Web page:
The names of the Super Hornet crew, a pilot and weapons system operator, were being withheld pending notification of next of kin.FULL STORY
White children are now in the minority among people under 18 in 10 U.S. states and 35 large metro areas, according to a Brookings analysis of 2010 Census data.
The number of white children in metro areas including Atlanta, Georgia; Dallas, Texas; Orlando, Florida; and Phoenix, Arizona, fell below that of other children in the last decade as the population of white children nationwide declined by 4.3 million, the report said.
The decline occurred as the number of children identified as "new minorities" - Hispanics, Asians and other racial groups apart from whites, blacks and American Indians - grew by 5.5 million, the report said.
Hispanics registered an increase of 4.8 million, which kept the nation's overall child population from declining, the report said. The findings reflect changes in the racial makeup of the overall U.S. population with Hispanics becoming the nation's largest and fastest growing minority group.
It’s the time of year when the game's greatest gather around the azaleas and take part in golf's greatest tradition: the Masters at Augusta National.
Although the world has a new No. 1 golfer in Martin Kaymer - and a new perception of an old No. 1 - Golf.com's Cameron Morfit writes the two golfers to beat this week are the same as always: Tiger Woods and Phil Mickelson.
Combined, the two have won six of the last 10 Masters, and both seem poised to make a run at another green jacket this week. "Lefty" won last weekend to move up to No. 3 in the World Rankings and ahead of Woods for the first time in 14 years. Woods, meanwhile, hasn't won since November 2009, but is a four-time champion at Augusta and is seemingly more overdue for a victory than the Washington Generals.
Comment exchange of the day:
harrison22: "This is just another move by the Republicans to transfer wealth from the poorest and most vulnerable portion of the American population."
millerjeff: "One percent of the country (the wealthy) pays over 90 percent of the tax revenue. Where is your data to back up your wild statements about transfer of wealth? This is a capitalist country. You have the opportunity to be the 1 percent!"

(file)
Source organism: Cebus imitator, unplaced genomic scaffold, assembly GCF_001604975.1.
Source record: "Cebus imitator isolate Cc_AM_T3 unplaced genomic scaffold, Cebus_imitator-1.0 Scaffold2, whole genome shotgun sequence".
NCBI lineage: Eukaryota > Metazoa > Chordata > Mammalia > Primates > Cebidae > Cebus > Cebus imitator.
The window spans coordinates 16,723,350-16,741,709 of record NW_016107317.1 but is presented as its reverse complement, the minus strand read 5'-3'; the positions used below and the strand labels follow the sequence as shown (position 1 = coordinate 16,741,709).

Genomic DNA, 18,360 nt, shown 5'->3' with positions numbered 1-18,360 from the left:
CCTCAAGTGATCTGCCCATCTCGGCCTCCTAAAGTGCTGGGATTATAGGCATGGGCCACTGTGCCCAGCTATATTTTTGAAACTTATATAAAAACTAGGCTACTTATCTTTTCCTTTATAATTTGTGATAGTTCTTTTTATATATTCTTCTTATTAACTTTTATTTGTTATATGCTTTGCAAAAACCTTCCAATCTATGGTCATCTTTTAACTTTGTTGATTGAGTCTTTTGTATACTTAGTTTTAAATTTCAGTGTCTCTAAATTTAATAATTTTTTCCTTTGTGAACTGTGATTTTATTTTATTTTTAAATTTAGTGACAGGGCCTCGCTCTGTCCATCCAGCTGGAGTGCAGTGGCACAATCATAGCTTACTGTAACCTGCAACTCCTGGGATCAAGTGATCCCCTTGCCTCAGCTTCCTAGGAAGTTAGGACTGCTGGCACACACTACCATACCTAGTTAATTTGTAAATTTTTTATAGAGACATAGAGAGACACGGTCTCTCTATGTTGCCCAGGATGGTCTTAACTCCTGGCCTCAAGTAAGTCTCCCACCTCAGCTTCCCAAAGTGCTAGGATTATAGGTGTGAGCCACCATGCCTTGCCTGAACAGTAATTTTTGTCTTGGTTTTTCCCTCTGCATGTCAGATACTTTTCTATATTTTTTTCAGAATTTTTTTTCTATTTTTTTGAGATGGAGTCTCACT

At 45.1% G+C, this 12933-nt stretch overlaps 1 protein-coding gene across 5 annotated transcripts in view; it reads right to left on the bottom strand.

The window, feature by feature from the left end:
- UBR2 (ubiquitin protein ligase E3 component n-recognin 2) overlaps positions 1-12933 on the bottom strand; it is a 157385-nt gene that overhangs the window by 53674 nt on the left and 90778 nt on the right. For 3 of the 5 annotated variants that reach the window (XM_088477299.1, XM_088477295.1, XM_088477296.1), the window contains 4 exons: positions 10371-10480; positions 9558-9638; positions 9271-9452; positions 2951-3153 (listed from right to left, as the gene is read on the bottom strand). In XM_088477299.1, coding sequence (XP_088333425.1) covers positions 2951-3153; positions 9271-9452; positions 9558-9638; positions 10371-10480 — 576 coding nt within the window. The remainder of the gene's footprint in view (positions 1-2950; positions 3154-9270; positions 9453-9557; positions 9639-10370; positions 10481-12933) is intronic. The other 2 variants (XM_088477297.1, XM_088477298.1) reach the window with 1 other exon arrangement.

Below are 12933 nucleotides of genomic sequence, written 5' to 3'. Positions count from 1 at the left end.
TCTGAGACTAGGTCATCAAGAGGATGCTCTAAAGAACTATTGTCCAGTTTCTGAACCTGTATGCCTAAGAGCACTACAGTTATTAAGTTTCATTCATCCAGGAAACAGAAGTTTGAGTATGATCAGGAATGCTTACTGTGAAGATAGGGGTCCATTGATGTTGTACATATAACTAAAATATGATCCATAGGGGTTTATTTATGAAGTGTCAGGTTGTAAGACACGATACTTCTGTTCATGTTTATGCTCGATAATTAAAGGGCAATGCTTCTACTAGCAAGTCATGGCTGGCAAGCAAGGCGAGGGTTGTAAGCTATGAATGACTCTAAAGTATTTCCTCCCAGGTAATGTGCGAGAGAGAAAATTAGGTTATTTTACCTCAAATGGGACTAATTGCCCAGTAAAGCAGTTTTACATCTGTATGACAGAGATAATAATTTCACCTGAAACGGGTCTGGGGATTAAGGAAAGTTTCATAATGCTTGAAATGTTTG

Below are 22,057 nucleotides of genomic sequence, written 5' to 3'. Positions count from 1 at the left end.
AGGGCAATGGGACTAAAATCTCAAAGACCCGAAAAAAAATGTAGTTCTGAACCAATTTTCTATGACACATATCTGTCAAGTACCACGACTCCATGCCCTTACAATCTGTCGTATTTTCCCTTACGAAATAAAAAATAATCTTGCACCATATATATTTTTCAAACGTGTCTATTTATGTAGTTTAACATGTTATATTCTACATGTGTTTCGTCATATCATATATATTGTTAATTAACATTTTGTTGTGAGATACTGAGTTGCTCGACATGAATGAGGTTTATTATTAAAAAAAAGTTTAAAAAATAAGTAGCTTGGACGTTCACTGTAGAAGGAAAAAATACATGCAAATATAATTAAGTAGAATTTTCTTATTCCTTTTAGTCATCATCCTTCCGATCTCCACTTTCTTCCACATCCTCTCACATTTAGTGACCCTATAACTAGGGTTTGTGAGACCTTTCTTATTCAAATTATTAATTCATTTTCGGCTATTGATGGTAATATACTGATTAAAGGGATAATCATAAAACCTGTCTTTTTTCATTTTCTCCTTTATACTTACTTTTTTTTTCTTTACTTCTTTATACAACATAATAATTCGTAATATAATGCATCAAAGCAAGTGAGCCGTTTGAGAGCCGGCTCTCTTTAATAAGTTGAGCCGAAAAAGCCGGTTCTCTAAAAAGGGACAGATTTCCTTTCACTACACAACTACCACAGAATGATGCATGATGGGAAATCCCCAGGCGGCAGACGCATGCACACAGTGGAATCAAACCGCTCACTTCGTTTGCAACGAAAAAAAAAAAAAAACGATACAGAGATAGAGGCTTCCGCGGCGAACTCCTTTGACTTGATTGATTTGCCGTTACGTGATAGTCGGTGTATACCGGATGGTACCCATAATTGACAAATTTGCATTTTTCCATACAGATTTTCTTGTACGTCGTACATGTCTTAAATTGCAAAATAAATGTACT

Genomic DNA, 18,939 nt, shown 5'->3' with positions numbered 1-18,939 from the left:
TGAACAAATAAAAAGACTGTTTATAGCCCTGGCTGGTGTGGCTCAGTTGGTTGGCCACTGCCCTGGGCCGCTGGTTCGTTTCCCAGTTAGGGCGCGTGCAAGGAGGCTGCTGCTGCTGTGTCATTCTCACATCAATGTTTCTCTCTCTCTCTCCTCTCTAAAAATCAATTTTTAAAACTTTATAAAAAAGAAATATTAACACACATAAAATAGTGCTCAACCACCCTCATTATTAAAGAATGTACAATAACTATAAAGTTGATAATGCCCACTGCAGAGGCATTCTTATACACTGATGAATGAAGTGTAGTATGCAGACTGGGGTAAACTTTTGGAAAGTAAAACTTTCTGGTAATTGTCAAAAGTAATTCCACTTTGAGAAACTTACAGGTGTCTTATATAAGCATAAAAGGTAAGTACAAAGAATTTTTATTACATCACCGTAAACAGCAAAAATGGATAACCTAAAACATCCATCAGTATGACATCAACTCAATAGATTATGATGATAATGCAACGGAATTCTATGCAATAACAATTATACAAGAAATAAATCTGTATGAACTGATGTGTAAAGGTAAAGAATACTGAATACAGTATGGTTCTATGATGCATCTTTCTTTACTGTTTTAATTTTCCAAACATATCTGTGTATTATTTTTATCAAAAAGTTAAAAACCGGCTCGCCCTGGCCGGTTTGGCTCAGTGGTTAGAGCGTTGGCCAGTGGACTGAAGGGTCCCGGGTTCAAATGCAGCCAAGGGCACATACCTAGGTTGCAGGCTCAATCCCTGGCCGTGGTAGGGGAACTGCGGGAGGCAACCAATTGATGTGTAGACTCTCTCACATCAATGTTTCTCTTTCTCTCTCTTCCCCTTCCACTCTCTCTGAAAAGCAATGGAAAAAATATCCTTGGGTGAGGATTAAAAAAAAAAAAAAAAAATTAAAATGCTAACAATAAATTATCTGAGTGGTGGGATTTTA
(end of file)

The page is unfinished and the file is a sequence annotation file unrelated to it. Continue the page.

Ron Haskins, a senior fellow at the Brookings Institution, former adviser on welfare issues in Congress and senior adviser for welfare policy in the George W. Bush administration, says Rep. Paul Ryan’s budget plan could be a turning point for the United States. But he also wonders if Democrats and Republicans will be able to cut a deal or further burden generations with debt. CNN.com readers weighed-in on the plan.
JoeD said, "The Democrats should refuse to entertain any cuts to social programs, unless the GOP agrees to repeal all the Bush tax cuts for the richest 20 percent of Americans. If there is to be sacrifice, the richest are best able to bear it. I'm in that 20 percent and I'm willing to pay more taxes, because taxes are the price you pay for social stability."
noyesman responded, “Most rich people aren't born rich. They become rich through sacrifice, delayed gratification, education and proper planning. You want those who have worked hard for their success to subsidize your lifestyle so you can have the same toys that they do. PATHETIC!”
abcdef54321 said, "Now Obama is trying to do what Clinton did: mop up the fiscal mess left by Republicans. It took Clinton a whole term to balance the budget. It may take Obama longer because of the opposition of Republicans in the House and Senate AND because Bush2 left a much bigger mess than did Reagan-Bush1."
squeakywheel said, “Why are you making this a Republican issue? The fact is we are in a financial mess, created by both parties and the fiscal idiocy has to stop or we are going to drive the ship of state into an unrecoverable abyss. It is irresponsible to say that Republicans created this problem by adding "X" to the federal debt, so Democrats are going to solve it by adding "3X" to the debt. Unless we tone down the rhetoric and deal seriously with our problems, I really fear for our future.”
Nick Charles, CNN’s first sports anchor, is dying of bladder cancer. He called off chemotherapy treatments in January to fully enjoy the time he has left and has made numerous videos for his 5-year-old daughter. He’s also encouraging people to "fasten onto the positives" of life. CNN.com readers were inspired by his story.